Time’s Wild Ghosts

Reviewed by Catherine Owen

Stanley Kunitz, enduring American poet, once wrote, “at the center of every poetic imagination is a cluster of key images that go back to the poet’s childhood and that are usually associated with pivotal experiences, not necessarily traumatic.” Tim Bowling and Patrick Lane’s oeuvres are both fiercely ghosted by such image clusters from the past. Bowling’s poems carry gentler recollections of salty sufferings on the river and Lane’s collection traces the aestheticized harshnesses of familial loss, violence, and poverty.

Bowling’s Selected Poems, an elegant hardcover offering of an array of the BC-based writer’s work from his auspicious debut in 1995, Low Water Slack, to the award-winning Tenderman from 2011, illustrates the tenacity of obsession and its potent veins of song. Bowling has always been unafraid of the romantic “punctum” (“a candle slowly removes her wedding dress), the potential sentimentality of tone (“Sometimes I wish . . . the earth a woman’s cheek, we’re being cried”), and the repetition of core words like “time,” “memory,” “dream,” “blood,” “dead,” “bones” and of course, the “river..” Although he states in the preface that his shifts in life experience have produced a “dramatic change” in his work, the tremors seem subtler, a rippling out from their initial stone. Although, from The Witness Ghost (2003) on, the allusiveness enlarges in poems like “Singing Frank” and “A Christmas Card to Strangers” and ecstatic exclamations attain greater risk such as “adult happiness! / adult sorrow!” in a piece about Nick the barber (“How to Live the Examined Life”). Throughout his growth from the figure of the son to father to middle-aged man, Bowling reassesses the impact those nascent landscapes and their characters have had on him. While he occasionally extends his narrative purview to Tennyson or Hardy, he mainly adhers to the locales and personages of his youth. Such intense focus offers a satisfying accretion, an ever-vivifying milieu, and, at times, a readerly ennui at the eternal return to one essential memoried realm. A sharper attention to form might assist those touchstone moments to assume more powerful shapes. As the triumph of Tenderman makes evident, the poet’s evocation of the titular word drawn, as it were, from the deep, serves as locutionary Virgil to our desire to plunge once again into Bowling’s alluvial witnessings.

A writer even more possessed by the past than Bowling is Patrick Lane. He manages, throughout a surprising range of poems in Washita, to renew a reader’s ache to hear once more the stories of father, brother, teenage wife, mother, and a tragic menagerie of threatened entities (doe, kitten, whales, mouse, and even tombstones devoured by lichen). Most potently, with the always-phoenix tendencies of the artist, Lane effects such continued engagement by altering his compositional practices to address a frozen right shoulder, an injury that required him to utilize his left hand to type instead, thereby slowing his cadences and imbuing them with a Zen-inflected sparseness. All the lyrics in Washita squat in their singular stanzas like compressed herons on one determined leg. Though still resonant with Bly-era mythic pronouncements (the god waiting to eat us, the cicada desiring its imago, and the vague mysticism of “there is no music sweeter than dark mothers in the night”), these new poems not only channel “sabi” intonations, crisply delineating the melancholic pursuit of recollection, but also evoke the detached yet stirred postures of the inhumanist poet Robinson Jeffers. This is particularly so in poems like “Byn Jhator” where the mostly monosyllabic clangs in, “[t]he volt hulks on the bare branches of the dead fir. / It is one place, rock, not stone” to put human angst in stark perspective. Especially moving are the poems honest about this challenging and brave compositional process like “Solstice Coming” where words emerge so slowly that they are salamanders “peering from beneath a stone” and the acknowledgment “[i]t is rare to feel anything deeply” is made with the purity of feeling’s depths. Perhaps Lane’s current stance towards existence and his art is most eloquently expressed by the line from “Soft and Moist, Hard and Dry,” a line that torques the demands of age, time and the persistence of creation, “I hang in this dark by a thread, listening.”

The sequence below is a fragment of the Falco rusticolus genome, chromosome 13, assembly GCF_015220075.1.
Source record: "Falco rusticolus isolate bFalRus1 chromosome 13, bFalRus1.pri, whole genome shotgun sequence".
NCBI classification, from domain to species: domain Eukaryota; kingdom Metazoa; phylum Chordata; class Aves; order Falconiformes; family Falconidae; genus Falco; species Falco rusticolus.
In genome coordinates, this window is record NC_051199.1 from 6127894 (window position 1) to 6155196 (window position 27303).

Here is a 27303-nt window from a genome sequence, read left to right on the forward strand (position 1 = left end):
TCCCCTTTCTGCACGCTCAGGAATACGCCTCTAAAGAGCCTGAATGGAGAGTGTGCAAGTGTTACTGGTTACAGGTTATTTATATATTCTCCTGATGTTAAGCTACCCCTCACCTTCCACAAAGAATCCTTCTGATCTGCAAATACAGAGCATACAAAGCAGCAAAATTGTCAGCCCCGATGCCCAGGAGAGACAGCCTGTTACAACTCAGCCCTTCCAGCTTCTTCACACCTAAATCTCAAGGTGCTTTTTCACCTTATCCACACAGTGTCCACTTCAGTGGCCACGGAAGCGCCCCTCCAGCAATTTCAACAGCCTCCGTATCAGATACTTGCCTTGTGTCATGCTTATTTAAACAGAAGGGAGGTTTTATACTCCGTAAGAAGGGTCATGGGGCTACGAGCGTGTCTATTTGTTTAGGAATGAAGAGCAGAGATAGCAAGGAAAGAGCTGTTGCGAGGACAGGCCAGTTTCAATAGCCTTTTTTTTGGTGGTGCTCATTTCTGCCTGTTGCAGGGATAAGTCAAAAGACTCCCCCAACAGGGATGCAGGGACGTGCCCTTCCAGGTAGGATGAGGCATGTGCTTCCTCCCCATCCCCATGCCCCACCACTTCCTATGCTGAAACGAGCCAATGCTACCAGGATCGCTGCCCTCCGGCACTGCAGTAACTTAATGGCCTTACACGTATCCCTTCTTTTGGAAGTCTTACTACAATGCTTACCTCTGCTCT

This review “Time’s Wild Ghosts” originally appeared in Queer Frontiers. Spec. issue of Canadian Literature 224 (Spring 2015): 113-114.

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